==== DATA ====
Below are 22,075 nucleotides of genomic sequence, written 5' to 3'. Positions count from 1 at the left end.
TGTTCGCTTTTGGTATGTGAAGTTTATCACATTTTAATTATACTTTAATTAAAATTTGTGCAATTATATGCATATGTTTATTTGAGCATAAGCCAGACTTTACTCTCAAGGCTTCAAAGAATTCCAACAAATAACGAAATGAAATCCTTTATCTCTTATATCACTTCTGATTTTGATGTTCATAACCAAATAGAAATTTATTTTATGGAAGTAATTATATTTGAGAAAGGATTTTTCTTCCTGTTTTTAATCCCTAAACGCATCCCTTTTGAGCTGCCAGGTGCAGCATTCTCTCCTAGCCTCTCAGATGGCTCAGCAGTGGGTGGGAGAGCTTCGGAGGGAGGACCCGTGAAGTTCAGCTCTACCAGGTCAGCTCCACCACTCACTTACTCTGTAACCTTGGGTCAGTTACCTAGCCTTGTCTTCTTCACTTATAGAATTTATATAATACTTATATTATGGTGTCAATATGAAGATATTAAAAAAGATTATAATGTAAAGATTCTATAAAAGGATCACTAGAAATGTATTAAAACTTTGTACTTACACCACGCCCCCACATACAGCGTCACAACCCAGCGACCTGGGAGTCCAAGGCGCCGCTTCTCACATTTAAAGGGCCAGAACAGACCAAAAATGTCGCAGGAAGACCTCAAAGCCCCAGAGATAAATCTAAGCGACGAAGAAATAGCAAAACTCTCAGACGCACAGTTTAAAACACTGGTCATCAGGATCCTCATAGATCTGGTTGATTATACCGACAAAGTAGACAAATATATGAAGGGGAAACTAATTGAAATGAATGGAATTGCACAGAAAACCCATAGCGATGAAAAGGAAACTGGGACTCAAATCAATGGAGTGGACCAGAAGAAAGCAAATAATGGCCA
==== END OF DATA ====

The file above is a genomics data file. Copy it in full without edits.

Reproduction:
Below are 22,075 nucleotides of genomic sequence, written 5' to 3'. Positions count from 1 at the left end.
TGTTCGCTTTTGGTATGTGAAGTTTATCACATTTTAATTATACTTTAATTAAAATTTGTGCAATTATATGCATATGTTTATTTGAGCATAAGCCAGACTTTACTCTCAAGGCTTCAAAGAATTCCAACAAATAACGAAATGAAATCCTTTATCTCTTATATCACTTCTGATTTTGATGTTCATAACCAAATAGAAATTTATTTTATGGAAGTAATTATATTTGAGAAAGGATTTTTCTTCCTGTTTTTAATCCCTAAACGCATCCCTTTTGAGCTGCCAGGTGCAGCATTCTCTCCTAGCCTCTCAGATGGCTCAGCAGTGGGTGGGAGAGCTTCGGAGGGAGGACCCGTGAAGTTCAGCTCTACCAGGTCAGCTCCACCACTCACTTACTCTGTAACCTTGGGTCAGTTACCTAGCCTTGTCTTCTTCACTTATAGAATTTATATAATACTTATATTATGGTGTCAATATGAAGATATTAAAAAAGATTATAATGTAAAGATTCTATAAAAGGATCACTAGAAATGTATTAAAACTTTGTACTTACACCACGCCCCCACATACAGCGTCACAACCCAGCGACCTGGGAGTCCAAGGCGCCGCTTCTCACATTTAAAGGGCCAGAACAGACCAAAAATGTCGCAGGAAGACCTCAAAGCCCCAGAGATAAATCTAAGCGACGAAGAAATAGCAAAACTCTCAGACGCACAGTTTAAAACACTGGTCATCAGGATCCTCATAGATCTGGTTGATTATACCGACAAAGTAGACAAATATATGAAGGGGAAACTAATTGAAATGAATGGAATTGCACAGAAAACCCATAGCGATGAAAAGGAAACTGGGACTCAAATCAATGGAGTGGACCAGAAGAAAGCAAATAATGGCCA